Microsoft is taking into consideration user feedback and the effect UAC has already had on third-party software to make changes to UAC in Windows 7, according to the blog.
Vista users said the reason the UAC prompts were so frequent and misguided is because many third-party Windows applications that predated Vista weren't developed to work with UAC's "Standard User" designation. Because of this, applications would default to requiring Local Administrator rights and prompt people who used the Standard User setting if they wanted to perform functions deemed as administrative tasks.
Third parties already are making changes to software that runs on Windows to accommodate UAC's Standard User designation, something Fathi said in his post is a good thing.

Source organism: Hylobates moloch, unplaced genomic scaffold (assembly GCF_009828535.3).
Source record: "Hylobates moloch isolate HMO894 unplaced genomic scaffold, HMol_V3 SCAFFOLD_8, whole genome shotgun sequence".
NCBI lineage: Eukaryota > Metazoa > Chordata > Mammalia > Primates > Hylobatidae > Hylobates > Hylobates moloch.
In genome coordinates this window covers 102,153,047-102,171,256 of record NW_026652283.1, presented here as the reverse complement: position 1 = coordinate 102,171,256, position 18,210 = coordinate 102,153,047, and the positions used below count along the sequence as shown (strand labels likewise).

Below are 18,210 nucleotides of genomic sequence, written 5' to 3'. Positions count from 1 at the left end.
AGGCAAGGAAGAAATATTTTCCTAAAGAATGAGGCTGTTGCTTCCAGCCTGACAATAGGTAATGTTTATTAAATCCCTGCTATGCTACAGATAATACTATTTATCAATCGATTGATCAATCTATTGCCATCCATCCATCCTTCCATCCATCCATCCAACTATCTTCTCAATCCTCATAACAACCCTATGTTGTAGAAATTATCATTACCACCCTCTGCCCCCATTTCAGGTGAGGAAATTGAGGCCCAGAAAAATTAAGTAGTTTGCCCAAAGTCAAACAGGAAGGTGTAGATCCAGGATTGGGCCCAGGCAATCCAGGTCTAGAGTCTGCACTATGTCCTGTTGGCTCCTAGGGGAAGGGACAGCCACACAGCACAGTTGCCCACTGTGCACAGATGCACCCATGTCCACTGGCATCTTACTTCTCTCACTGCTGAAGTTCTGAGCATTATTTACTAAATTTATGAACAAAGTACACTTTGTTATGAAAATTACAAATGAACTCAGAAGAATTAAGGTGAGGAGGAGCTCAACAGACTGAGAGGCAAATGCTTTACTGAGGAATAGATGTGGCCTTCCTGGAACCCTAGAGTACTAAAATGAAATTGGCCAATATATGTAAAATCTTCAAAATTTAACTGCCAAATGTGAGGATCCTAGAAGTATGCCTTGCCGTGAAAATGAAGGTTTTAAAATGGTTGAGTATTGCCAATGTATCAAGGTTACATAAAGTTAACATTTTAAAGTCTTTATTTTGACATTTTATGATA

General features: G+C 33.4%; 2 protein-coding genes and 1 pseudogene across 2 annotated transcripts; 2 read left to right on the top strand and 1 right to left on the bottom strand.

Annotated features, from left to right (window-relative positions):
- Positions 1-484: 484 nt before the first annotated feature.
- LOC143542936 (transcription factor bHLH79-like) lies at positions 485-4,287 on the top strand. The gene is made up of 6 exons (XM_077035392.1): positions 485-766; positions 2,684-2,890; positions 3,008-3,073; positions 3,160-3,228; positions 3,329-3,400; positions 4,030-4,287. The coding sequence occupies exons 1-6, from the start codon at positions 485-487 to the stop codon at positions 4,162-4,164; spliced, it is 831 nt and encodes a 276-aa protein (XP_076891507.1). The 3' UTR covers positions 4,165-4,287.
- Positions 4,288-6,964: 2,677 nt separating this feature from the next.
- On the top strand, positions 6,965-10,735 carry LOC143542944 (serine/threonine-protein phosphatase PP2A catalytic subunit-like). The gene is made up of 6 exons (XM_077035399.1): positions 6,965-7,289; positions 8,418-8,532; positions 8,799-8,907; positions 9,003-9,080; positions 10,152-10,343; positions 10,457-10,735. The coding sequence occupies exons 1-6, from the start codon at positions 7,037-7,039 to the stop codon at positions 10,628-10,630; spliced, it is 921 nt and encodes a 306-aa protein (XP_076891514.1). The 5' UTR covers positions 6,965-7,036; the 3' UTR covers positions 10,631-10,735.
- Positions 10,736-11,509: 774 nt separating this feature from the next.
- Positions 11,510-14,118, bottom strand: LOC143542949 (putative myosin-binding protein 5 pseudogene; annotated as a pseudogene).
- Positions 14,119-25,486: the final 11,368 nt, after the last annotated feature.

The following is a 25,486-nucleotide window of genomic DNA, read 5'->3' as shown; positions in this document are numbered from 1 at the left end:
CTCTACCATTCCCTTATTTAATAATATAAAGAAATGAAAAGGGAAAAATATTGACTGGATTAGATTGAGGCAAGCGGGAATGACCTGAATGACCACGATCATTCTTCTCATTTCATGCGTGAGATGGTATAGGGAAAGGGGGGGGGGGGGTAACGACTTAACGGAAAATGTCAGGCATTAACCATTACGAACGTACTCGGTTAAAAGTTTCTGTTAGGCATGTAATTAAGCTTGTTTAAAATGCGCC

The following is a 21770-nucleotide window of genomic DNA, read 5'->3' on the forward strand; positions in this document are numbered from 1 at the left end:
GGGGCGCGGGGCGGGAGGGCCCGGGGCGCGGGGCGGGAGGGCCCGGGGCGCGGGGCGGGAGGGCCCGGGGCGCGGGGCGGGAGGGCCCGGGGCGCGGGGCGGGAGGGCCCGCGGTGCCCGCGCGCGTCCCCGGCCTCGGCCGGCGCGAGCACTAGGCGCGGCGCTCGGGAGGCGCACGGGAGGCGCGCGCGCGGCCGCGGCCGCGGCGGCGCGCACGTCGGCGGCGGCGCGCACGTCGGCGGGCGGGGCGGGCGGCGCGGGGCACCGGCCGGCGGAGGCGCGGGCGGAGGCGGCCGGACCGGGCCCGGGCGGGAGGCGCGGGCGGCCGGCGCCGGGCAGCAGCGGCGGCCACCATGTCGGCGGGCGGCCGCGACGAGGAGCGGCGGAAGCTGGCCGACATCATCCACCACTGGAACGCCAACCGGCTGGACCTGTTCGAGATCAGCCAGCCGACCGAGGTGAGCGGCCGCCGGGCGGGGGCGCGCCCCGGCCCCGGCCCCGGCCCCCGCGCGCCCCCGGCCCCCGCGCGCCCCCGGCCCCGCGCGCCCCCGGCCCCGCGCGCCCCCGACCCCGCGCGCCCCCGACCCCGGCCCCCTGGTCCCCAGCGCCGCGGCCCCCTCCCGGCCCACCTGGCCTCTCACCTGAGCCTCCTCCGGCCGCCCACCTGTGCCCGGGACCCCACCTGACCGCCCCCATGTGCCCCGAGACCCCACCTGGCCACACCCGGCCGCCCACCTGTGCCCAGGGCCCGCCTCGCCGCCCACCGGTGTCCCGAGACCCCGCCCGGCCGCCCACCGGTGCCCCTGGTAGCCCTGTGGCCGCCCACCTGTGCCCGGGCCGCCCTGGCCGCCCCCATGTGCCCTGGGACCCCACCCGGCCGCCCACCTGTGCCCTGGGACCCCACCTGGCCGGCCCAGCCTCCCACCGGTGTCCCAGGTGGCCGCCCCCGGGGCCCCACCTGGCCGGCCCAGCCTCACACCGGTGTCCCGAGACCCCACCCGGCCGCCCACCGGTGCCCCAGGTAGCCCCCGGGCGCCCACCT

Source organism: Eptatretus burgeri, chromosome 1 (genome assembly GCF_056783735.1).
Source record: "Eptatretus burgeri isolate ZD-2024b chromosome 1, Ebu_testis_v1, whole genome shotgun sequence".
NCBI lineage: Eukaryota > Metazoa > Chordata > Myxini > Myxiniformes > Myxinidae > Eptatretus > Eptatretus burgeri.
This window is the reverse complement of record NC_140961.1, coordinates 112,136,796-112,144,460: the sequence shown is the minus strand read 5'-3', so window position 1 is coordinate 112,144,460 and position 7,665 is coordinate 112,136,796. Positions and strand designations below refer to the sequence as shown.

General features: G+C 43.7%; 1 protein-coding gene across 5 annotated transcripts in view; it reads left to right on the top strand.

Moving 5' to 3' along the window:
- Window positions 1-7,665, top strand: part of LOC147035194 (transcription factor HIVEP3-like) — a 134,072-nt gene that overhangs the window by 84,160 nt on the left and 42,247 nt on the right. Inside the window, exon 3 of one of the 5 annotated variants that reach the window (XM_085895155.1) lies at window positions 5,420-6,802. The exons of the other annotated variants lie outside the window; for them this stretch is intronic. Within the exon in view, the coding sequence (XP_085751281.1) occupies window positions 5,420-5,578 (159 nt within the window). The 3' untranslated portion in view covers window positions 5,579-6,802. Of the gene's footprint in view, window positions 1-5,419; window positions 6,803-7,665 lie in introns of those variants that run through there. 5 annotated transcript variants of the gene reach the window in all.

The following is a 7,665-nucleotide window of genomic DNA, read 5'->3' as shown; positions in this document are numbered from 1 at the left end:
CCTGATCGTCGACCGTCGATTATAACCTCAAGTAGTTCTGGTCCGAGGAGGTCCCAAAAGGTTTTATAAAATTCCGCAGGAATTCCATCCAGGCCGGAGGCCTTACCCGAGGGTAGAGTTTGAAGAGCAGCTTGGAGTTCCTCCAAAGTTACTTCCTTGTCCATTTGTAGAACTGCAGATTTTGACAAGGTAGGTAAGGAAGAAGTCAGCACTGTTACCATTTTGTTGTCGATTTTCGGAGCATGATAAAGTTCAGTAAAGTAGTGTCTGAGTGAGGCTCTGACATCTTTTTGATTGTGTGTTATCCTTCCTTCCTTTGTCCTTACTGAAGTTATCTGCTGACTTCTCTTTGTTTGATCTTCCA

"UAC has resulted in a radical reduction in the number of applications that unnecessarily require admin privileges," he wrote, saying this "improves the overall quality of software and reduces the risks inherent in software on a machine which requires full administrative access to the system."
Microsoft is no stranger to dealing with flack over UAC. The company even called it one of Vista's "misunderstood" features in a paper it published on its Web site in May that tried to explain how best to work with certain Vista features Microsoft felt were barriers to people adopting the OS.
Windows 7 is the next major update to the Windows client OS and is expected to be released late next year or in early 2010. Microsoft plans to give developers an early look at Windows 7 at its Professional Developers Conference in Los Angeles next month.